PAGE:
AI: Artificial Intelligence
History will place an asterisk next to A.I. as the film Stanley Kubrick might have directed. But let the record also show that Kubrick—after developing this project for some 15 years—wanted Steven Spielberg to helm this astonishing sci-fi rendition of Pinocchio, claiming (with good reason) that it veered closer to Spielberg’s kinder, gentler sensibilities. Spielberg inherited the project (based on the Brian Aldiss short story “Supertoys Last All Summer Long”) after Kubrick’s death in 1999, and the result is an astounding directorial hybrid. A…
History will place an asterisk next to A.I. as the film Stanley Kubrick might have directed. But let the record also show that Kubrick—after developing this project for some 15 years—wanted Steven Spielberg to helm this astonishing sci-fi rendition of Pinocchio, claiming (with good reason) that it veered closer to Spielberg’s kinder, gentler sensibilities. Spielberg inherited the project (based on the Brian Aldiss short story “Supertoys Last All Summer Long”) after Kubrick’s death in 1999, and the result is an astounding directorial hybrid. A flawed masterpiece of sorts, in which Spielberg’s gift for wondrous enchantment often clashes (and sometimes melds) with Kubrick’s harsher vision of humanity, the film spans near and distant futures with the fairy-tale adventures of an artificial boy named David (Haley Joel Osment), a marvel of cybernetic progress who wants only to be a real boy, loved by his mother in that happy place called home.
Echoes of Spielberg’s Empire of the Sun are clearly heard as young David, shunned by his trial parents and tossed into an unfriendly world, is joined by fellow “mecha” Gigolo Joe (played with a dancer’s agility by Jude Law) in his quest for a mother-and-child reunion. Parallels to Pinocchio intensify as David reaches “the end of the world” (a Manhattan flooded by melted polar ice caps), and a far-future epilogue propels A.I. into even deeper realms of wonder, even as it pulls Spielberg back to his comfort zone of sweetness and soothing sentiment. Some may lament the diffusion of Kubrick’s original vision, but this is Spielberg’s A.I. (complete with one of John Williams’s finest scores), a film of astonishing technical wizardry that spans the spectrum of human emotions and offers just enough Kubrick to suggest that humanity’s future is anything but guaranteed. —Jeff Shannon
Barnes and Noble
As is often the case with science fiction, Steven Spielberg’s futuristic drama is concerned with simple if profound questions. In this case, Spielberg seems to ask, “What is love?”—and follows up with an even larger issue in a world where artificial life comes closer to reality each day, “Is human love uniquely unlimited?” Whether or not the master filmmaker answers these questions to every viewer’s satisfaction, there’s no denying that his effort achieves heartrending poignancy. Haley Joel Osment, the young sensation of The Sixth Sense, is deeply affecting as “David,” a technically sophisticated “mecha” (robot) companion programmed to look, think, and even feel like an 11-year-old boy. David’s circuitry is so advanced that he actually believes he loves his adoptive mother (beautifully played by Frances O’Connor), who tries hard to reciprocate but eventually realizes that she can’t. This presages a centuries-long odyssey for the indestructible David, cast out of the only home he’s ever known and determined to some day secure the love he so inexplicably craves. Based on a short story by Brian Aldiss, originally developed for the screen under the auspices of Stanley Kubrick, A.I. was brought to fruition by Spielberg, whose uncharacteristically stately direction suggests Kubrick far more than it does the man who gave us Jaws, Raiders of the Lost Ark, and Saving Private Ryan. Modernistic sets, gadgetry, and special effects are skillfully employed to sustain the illusion of a not-too-distant future, but the core of A.I. is pure emotion. The deeply affecting performances of Osment and O’Connor are supplemented with memorable supporting turns by Jude Law (as a robotic gigolo) and William Hurt (a visionary scientist). At various points this movie will bemuse, confuse, and perhaps even outrage you—but it will evoke feelings so powerful that you’ll want to revisit it over and over again. The DVD offers two making-of documentaries featuring interviews with Spielberg, Osment, and Law. Additionally, there are three segments devoted to specific aspects of production, including a visit to the special-effects studios of Stan Winston and George Lucas’s Industrial Light and Magic. Multiple trailers, storyboards, and hundreds of photographs round out this highly collectable package. Ed Hulse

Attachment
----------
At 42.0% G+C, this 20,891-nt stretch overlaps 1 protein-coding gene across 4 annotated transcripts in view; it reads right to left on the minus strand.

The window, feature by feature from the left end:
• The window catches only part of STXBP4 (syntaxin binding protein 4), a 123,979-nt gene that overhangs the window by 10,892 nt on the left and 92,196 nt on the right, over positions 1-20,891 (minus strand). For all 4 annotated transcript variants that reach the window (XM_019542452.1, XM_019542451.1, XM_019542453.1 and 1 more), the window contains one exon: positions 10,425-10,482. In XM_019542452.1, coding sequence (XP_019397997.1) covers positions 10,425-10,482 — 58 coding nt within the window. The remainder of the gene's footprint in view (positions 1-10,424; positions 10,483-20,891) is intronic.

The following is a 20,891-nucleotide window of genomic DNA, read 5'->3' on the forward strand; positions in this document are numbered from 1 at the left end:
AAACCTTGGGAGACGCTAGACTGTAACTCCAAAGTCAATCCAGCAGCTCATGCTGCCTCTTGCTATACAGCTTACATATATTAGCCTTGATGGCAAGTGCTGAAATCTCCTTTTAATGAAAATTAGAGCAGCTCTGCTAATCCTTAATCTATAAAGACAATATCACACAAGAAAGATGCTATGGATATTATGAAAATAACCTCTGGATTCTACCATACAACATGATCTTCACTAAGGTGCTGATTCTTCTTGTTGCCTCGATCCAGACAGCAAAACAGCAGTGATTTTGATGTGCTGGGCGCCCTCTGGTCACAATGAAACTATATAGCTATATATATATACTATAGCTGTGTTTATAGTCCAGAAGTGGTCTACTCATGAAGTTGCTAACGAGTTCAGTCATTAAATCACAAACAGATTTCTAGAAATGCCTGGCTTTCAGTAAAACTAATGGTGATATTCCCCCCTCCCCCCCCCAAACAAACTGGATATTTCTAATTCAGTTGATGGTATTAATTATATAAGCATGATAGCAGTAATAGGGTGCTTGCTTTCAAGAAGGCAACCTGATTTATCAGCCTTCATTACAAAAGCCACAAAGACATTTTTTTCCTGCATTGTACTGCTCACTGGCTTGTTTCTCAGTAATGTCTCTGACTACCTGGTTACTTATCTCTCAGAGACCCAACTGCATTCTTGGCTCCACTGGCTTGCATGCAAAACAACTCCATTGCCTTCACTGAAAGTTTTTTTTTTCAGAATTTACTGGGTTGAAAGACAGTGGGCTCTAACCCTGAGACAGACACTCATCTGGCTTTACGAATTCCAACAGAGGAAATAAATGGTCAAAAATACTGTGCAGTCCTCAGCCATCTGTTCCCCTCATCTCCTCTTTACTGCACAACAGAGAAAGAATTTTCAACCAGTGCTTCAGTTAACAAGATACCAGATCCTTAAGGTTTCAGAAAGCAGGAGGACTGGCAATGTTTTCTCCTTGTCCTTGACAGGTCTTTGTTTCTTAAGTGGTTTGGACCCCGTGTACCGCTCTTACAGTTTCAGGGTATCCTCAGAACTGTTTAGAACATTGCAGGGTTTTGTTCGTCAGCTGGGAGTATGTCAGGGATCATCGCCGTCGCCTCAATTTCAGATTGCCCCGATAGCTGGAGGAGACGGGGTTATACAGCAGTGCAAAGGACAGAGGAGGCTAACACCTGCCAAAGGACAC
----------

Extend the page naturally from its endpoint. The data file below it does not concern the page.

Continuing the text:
Packed with Big Ideas about the future of mankind and dispatched with a distant, often icy veneer, Steven Spielberg’s Artificial Intelligence can scarcely camouflage its roots. It was begun by the late Stanley Kubrick in the mid-’80s; Spielberg collaborated briefly a decade later, bowed out, then inherited it upon Kubrick’s death in ‘99. And while the late auteur’s cold vision seems largely intact (if now infused with Spielberg’s enduring Pinocchio fetish), it’s safe to say that Kubrick’s often challenging musical tastes would probably not have led him to…